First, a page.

08 January 2021
FODO’s Friday roundup – 8 January 2021
In this week’s roundup:
- Vaccination update
- OFNC update
- National lockdown and clinical guidance
- Outcome of UK negotiations with the EU
- New Year’s Honours
Many of you have been in touch to ask about the Covid-19 vaccination programme. We are working closely with the ABDO, AOP and the College of Optometrists to monitor vaccine rollout. Access our joint vaccination update, which explains what to expect and the status of vaccine rollout across the UK.
FODO members with any questions can contact us in the usual way by emailing [email protected].
The OFNC has published an update on the impact of the new lockdown on practices in England.
The OFNC and NHS England have agreed to work together to monitor activity levels and will continue to meet frequently to assess any changes to the current situation and discuss the parameters under which NHS England may consider further intervention to support providers.
GOS contractors are invited to contact their OFNC representative body in confidence with information about the viability of services as a result of the new restrictions. The OFNC will draw on this information (in anonymised form) in its work with NHS England. FODO members can email [email protected]
In our 5 January member update, we explained how England and Scotland had entered national lockdowns and that members should continue to follow official Covid-19 and College of Optometrists guidance. Since that update
- New coronavirus regulations in England and Scotland confirm ophthalmic and audiology services can remain open.
- The College of Optometrists has advised the sector to follow its amber guidance. It has now also published FAQs on the amber phase
- The Scottish Government has confirmed that opticians should continue to meet patients’ needs following official Covid-19 guidance. Optometry Scotland has welcomed the news.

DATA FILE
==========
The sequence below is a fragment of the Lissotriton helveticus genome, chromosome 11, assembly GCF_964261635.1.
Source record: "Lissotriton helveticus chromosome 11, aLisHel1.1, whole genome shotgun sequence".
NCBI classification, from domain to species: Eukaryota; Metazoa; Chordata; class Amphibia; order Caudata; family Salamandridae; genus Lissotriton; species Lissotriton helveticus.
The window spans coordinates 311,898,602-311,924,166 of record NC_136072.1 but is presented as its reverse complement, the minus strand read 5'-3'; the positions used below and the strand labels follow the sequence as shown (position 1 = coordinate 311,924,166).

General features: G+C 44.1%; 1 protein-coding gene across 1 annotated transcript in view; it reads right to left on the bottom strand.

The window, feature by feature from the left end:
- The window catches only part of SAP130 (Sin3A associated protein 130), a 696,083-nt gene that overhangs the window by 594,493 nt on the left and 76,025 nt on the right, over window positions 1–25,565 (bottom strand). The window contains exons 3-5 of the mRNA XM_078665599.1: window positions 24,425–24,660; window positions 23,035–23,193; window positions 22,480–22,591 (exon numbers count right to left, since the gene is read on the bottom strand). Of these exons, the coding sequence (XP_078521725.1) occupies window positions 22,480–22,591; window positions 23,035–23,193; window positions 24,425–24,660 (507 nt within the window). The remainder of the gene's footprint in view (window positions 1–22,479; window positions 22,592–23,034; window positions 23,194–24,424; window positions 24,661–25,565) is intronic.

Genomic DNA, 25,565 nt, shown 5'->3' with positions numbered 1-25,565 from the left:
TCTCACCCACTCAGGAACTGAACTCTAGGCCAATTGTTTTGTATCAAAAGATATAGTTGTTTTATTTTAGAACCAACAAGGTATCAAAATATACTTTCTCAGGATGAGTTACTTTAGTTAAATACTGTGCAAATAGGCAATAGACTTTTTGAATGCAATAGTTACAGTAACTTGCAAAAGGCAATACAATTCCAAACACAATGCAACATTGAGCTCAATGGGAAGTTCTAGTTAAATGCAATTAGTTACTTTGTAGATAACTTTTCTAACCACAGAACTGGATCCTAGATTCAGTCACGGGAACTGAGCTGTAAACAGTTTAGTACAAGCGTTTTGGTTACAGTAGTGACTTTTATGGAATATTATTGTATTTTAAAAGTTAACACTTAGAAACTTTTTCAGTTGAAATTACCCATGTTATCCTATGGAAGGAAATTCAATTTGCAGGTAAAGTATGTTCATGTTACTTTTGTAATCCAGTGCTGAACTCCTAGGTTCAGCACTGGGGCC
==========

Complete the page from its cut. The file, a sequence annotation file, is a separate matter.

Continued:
- The GOC has published a statement on national lockdowns advising that is Covid-19 statements remain in effect to support delivery of care.
- Bernie Chang, President, Royal College of Ophthalmologists, has called on the sector to “prioritise patients with the most need and protect patients from risk of sight loss” during the latest phase of the pandemic. Read more.
The UK and the EU agreed a Trade and Cooperation Agreement on 24 December. The good news is most members won’t have to study the 1,246 page legally worded agreement. Here is a quick way to get up to speed.
If you want to download a checklist of what might change for you, use the UK government checker tool.
Free movement of goods has ended. The trade deal means there will be no new tariffs on importing and exporting goods to the EU, but more customs paperwork is involved. However, in most cases, suppliers will manage this additional complexity on your behalf. The Government has also produced a step-by-step guide to importing goods and exporting goods should you need this.
The free movement of persons has ended, but:
- The Common Travel Area (CTA) remains in place. It means British and Irish citizens can work in either country, including on a self-employed basis, without needing any permission from the authorities
- EU, EEA or Swiss citizens who were resident in the UK on or before 31 December 2020 have until 30 June 2021 to apply to the EU Settlement Scheme – applications are free
- A new UK points-based immigration system applies to people arriving in the UK from 1 January 2021. It covers EU citizens moving to the UK to work. Optometrists and other health professionals currently qualify for a Health and Care Visa (Appendix D), while optometrists and dispensing opticians can also apply via the Skilled Worker Route (Appendix E). From 1 January 2021, EEA applicants will need to apply via the GOC’s non-UK international registration process.
FODO is a member of the CBI, and our policy team would recommend that business owners review the CBI Brexit bulletin, which gives a quick overview of key areas.
Optometrist Tanjit Dosanjh, Founder and CEO, The Prison Opticians Trust, has received an OBE in this New Year’s Honours. The honour recognises his services to optometry in prisons and reducing re-offending with the organisation he founded and leads. The Prison Opticians Trust provides eye care to more than 14,000 prisoners a year and offers training opportunities to reduce re-offending.
Commenting on his OBE, Tanjit said: “I hope this OBE helps me to establish optical training for prisoners on a much larger scale and encourages others to get involved with working with prisons.”
Sarah Joyce, Superintendent Optometrist at ASDA, also received a BEM services to Primary Optical Care during the Covid-19 response. Sarah said she was honoured and thanked all her colleagues for their support. Optometrist Ruth Perrott also received an MBE for her services to people with sight impairments in Africa.